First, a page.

The taxation of different types of property has been a vital means for local governments to collect revenue since the early days of the American republic. Property tax is not a source of revenue for the federal government, though. All property taxes, on both real and personal property, are based on state statutes.
Real property taxes are used across the United States to pay for a wide range of public services, including the costs of public schools, police and fire protection, road maintenance, and other municipal services.
A property tax is what is commonly known as an “ad valorem” tax, one that is assessed based on the assessed value of goods or services provided. Though property taxes may apply to many types of property, from real estate to household goods or even intangible property, the most common type of property tax is on real property—all states have some form of real property tax. Typically, property taxes are paid on an annual basis.
The American colonies had well-established property tax systems in place long before the American Revolution. Property taxes in colonial America generally took one of two forms—either a fixed tax on a specific item or an ad valorem tax. It’s a little-known historical fact that the assessment and collection of property taxes to fund the Revolutionary War caused significant tension within the colonies.
At the beginning of the 19th century, no uniformity existed across the states with respect to property taxation, but by the end of the century, most states had amended their constitutions to make all property taxes based on assessed value. Most other aspects of the real property taxes in the United States have remained unchanged since the American Revolution.
Though the details of the process vary somewhat from state to state, the general process for assessing a real property tax looks essentially the same everywhere. The first step involves the determination by an elected official (the tax assessor) of the fair market value of the property, based on improvements, location, and other factors. Once the property is assessed, the taxing authority multiplies that value by the “mill levy” or “millage tax” to determine the amount due.
In 2020, the average American homeowner paid just over one percent (1.1%) of the assessed value of his or her home in property taxes. That amounted to an average of $3,719. The real property tax rates vary dramatically, though, from state to state, with Hawaii, Alabama, and West Virginia boasting the lowest rates (0.37, 0.44 and 0.51 respectively) and New Jersey, Illinois, and Texas levying the highest rates (2.2, 2.18 and 2.15 respectively).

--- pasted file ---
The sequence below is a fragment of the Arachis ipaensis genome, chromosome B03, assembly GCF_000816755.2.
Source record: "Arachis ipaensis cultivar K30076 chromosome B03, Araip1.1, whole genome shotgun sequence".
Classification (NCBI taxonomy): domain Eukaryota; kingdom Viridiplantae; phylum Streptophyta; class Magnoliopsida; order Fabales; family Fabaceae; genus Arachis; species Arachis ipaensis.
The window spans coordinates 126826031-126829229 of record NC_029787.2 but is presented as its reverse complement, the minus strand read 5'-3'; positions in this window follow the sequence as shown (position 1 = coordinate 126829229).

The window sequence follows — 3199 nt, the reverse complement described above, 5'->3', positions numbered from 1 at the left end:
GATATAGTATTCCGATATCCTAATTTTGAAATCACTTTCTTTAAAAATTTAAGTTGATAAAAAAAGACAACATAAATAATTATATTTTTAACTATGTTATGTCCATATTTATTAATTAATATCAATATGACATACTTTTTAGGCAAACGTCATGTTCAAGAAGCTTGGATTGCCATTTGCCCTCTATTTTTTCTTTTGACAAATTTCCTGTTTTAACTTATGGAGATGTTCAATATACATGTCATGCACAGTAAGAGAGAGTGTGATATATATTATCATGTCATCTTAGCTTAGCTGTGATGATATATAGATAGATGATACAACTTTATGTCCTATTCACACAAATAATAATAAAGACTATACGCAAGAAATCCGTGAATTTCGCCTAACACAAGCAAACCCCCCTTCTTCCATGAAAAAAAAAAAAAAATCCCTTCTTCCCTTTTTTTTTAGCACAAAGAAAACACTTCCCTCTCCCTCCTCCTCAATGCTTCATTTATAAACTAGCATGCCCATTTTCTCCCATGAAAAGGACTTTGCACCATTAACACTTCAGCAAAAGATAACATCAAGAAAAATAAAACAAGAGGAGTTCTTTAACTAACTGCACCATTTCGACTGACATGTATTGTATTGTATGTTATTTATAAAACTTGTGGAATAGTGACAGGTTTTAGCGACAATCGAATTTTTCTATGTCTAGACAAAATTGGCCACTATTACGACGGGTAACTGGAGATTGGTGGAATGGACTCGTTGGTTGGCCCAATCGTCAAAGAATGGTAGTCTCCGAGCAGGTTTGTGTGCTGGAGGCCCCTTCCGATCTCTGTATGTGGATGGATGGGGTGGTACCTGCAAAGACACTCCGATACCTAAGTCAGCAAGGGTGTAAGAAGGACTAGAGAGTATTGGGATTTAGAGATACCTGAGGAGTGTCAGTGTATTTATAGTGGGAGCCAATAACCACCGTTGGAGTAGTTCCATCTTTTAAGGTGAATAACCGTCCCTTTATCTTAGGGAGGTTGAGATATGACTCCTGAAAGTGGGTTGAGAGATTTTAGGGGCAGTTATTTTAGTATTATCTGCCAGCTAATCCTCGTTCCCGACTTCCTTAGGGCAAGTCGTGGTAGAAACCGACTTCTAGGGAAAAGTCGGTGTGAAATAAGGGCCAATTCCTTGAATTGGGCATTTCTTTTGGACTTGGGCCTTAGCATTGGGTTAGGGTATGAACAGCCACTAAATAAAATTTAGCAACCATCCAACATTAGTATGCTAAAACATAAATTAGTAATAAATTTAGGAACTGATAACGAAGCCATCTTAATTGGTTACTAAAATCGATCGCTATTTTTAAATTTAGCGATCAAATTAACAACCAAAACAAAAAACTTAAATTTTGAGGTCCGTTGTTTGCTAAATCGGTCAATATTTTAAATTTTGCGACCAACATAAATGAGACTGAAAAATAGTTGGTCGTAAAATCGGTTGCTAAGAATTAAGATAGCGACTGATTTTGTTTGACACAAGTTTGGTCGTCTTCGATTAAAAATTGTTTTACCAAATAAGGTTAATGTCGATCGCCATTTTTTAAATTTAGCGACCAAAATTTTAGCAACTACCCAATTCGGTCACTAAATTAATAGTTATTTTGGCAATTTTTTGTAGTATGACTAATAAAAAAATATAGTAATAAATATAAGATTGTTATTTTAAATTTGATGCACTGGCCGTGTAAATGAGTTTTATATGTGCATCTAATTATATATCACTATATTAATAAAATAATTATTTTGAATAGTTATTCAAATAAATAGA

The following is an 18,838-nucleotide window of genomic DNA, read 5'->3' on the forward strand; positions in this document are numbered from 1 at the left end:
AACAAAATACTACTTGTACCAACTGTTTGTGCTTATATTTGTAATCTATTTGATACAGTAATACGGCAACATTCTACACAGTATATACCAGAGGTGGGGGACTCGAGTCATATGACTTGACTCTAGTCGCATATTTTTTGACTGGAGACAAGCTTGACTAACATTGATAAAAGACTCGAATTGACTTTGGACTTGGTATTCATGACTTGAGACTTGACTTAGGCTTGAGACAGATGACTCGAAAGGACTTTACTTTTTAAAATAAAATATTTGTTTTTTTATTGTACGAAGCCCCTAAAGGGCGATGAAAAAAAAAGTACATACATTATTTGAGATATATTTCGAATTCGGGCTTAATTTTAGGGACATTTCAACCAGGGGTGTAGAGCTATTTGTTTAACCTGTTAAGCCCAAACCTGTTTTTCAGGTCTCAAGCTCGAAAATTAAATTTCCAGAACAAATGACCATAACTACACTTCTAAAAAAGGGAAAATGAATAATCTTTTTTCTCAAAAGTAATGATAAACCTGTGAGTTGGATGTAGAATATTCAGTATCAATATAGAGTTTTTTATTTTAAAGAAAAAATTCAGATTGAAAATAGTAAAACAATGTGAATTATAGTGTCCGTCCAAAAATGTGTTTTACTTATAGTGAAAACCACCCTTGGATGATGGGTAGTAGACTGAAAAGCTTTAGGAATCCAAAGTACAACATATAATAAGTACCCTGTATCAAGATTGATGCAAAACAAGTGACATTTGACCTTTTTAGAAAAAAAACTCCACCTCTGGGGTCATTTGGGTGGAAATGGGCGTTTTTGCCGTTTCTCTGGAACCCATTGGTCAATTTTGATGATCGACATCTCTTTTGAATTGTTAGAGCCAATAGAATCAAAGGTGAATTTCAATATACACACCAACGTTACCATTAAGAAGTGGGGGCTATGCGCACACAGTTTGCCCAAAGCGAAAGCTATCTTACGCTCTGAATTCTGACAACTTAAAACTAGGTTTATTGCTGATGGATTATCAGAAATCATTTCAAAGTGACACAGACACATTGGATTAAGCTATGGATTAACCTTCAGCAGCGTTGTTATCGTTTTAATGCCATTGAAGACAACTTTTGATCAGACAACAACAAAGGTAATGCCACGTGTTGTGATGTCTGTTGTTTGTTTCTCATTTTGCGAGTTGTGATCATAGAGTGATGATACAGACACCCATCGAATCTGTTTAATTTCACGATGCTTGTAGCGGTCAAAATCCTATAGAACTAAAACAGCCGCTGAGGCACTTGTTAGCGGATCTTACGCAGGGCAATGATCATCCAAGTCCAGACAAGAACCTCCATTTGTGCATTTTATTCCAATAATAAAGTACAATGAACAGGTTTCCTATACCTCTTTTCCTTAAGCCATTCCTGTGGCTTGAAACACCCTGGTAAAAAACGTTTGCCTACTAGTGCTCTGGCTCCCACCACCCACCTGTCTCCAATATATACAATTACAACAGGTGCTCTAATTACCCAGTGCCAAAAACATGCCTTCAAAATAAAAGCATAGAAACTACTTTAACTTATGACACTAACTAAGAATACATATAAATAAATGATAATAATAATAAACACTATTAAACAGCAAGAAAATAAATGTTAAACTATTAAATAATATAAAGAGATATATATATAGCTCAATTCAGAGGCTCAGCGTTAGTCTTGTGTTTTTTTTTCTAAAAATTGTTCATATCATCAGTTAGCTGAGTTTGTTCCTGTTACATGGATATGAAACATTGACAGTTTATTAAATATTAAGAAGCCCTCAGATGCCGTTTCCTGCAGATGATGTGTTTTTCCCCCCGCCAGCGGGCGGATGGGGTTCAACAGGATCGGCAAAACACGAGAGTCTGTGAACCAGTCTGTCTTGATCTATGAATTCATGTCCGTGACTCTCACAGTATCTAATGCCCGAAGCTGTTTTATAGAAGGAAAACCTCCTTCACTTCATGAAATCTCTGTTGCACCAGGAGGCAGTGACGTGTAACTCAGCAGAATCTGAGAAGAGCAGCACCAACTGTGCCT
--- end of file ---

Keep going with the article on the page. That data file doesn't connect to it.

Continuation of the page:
While real property is assessed at its fair market value, that does not include consideration of any increase or decrease in value because of negotiations involved in the sale of the property. The assessed value includes the impact of any improvements to the property, such as a pool, and factors in the location of the property. Taxpayers have the right to appeal the assessed value of their property if they believe it is too high.
Though the rules are different in every state, it’s common for certain entities, such as religious organizations or governmental bodies, to be excluded from liability for property taxes. Furthermore, many states provide special exemptions for individuals in certain classifications, such as veterans, seniors, or persons with a disability. Most states offer some level of homestead exemption for people living in the property being taxed.
In virtually every state, the penalties for non-payment of a property tax are progressive and time-based. Commonly, if you don’t pay your real property tax when due, interest will immediately start to accrue on the amount due (usually around 1% per month). After a period of time, that rate will jump and will continue to do so. For example, the rate after three months may go up to 5-6%, but the rate after one year may be as much as 40%. Most states allow the tax authority to put a lien on your property for the unpaid taxes. If you fail to pay the arrearages by a certain date, the taxing authority may exercise the lien, take your property, and put it up for auction at a tax sale.
There is no difference between a real property tax and a real estate tax. A real property tax, however, may be distinguished from a “property tax,” a general term that includes not only taxes levied on real property but also on personal property such as vehicles, boats, and other items. About half of U.S. states levy annual property taxes on vehicles.
In the United States, all property taxes are paid to local governments. There is no federal property tax. Every state has some form of real property tax and, while there are minor differences from state to state, real property taxes are generally ad valorem taxes, assessed on the value of the property. The failure to pay property taxes when due can potentially lead to the seizure of your property and its sale at auction.
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